Near the end of his 2015 book The Year of Lear: Shakespeare in 1606, James Shapiro, a Shakespeare scholar at Columbia University, notes:

One of the odd facts about the surviving shards of Shakespeare’s life is that we know more about what words passed between the playwright and Mrs. Mountjoy than we do about any conversations he had with his own wife.

For four centuries, Shakespeare, who died at the age of 52 in his hometown of Stratford-upon-Avon in 1616, has been a fascinating figure.  It is a fascination rooted, in part, in how much we know about him.

His thirty-eight (or so) plays and his poems — totaling about a million words —are towering literary achievements, head and shoulders above the work of anyone else who has written in the English language.  Works such as Hamlet, King Lear, Romeo and Juliet, Henry V, Macbeth and Othello have been revered by poets and writers down the centuries and around the globe and have been treasured by generations of playgoers.

And even those who have never attended a Shakespeare play use his writings in everyday phrases such as “What’s done is done” from Macbeth, and “All that glisters is not gold” from Merchant of Venice, and in words he invented, such as excitement, exposure and priceless.

But the fascination with Shakespeare is also rooted in how much we don’t know about him.  Although new biographies seem to be published every year or so, the facts about his life are few and far between.  That’s what Shapiro is referring to when he writes about “the surviving shards of Shakespeare’s life.”

“A good one for Shakespeare”

Who was this guy who wrote such great works?  How could anyone be that talented?  What experiences in his life formed him?  What sort of education did he have?  What was he like as a person?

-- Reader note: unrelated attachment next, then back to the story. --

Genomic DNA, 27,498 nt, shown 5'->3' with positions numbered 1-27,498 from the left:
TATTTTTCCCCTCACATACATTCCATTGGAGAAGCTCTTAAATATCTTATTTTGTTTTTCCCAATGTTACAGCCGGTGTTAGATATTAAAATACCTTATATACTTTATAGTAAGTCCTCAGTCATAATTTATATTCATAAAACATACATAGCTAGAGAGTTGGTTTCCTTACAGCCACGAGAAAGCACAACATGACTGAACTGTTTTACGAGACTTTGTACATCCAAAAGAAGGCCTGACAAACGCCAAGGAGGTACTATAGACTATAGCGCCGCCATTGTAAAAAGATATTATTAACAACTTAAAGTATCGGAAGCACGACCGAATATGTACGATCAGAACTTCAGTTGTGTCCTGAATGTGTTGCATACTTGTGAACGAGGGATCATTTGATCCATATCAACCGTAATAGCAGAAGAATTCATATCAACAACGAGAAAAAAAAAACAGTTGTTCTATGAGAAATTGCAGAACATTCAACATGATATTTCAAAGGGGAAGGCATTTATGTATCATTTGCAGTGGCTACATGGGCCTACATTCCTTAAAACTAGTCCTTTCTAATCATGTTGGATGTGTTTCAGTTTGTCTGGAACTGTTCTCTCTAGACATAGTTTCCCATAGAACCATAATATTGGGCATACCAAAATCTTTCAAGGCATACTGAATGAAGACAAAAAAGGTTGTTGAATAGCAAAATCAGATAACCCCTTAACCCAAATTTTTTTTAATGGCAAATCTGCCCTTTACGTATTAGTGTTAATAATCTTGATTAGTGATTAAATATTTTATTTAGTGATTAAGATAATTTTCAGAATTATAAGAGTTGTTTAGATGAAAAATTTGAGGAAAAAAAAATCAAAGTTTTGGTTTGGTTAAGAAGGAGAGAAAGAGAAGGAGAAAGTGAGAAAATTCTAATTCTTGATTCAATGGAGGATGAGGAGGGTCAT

Such questions aren’t ever going to be answered adequately, but that hasn’t stopped centuries of Shakespeare experts and fans from trying.

It is possible —scholars have done this — to study the plays and poems closely enough to get a good idea of what Shakespeare had read before and during his writing of them. And it’s possible to see in a general way how the social and political changes of his world affected what and how he wrote.

The Year of Lear is Shapiro’s attempt to carry out fine-grain analysis of what was happening in 1606 and how that was reflected in three of the playwright’s great plays: King Lear, Macbeth and Antony and Cleopatra.  Shapiro writes:

The year 1606 would turn out to be a good one for Shakespeare and an awful one for England.  That was no coincidence.


“So gifted at understanding”

Shakespeare, “so gifted at understanding what preoccupied and troubled his audiences,” had started his career during the declining years of Elizabeth I, a time of national fractures and succession fears as the unmarried Queen moved inexorably toward death.

The danger of civil war was avoided when, after Elizabeth’s death in 1603, her cousin James VI of Scotland was offered and accepted the English crown as James I.

Nonetheless, there was much in late 1605 and throughout 1606 to disconcert the English people. One was the question of union.  James, who united both kingdoms in his own person, wanted Parliament to move forward on his legislative plans to knit the two nations more closely together on a permanent basis.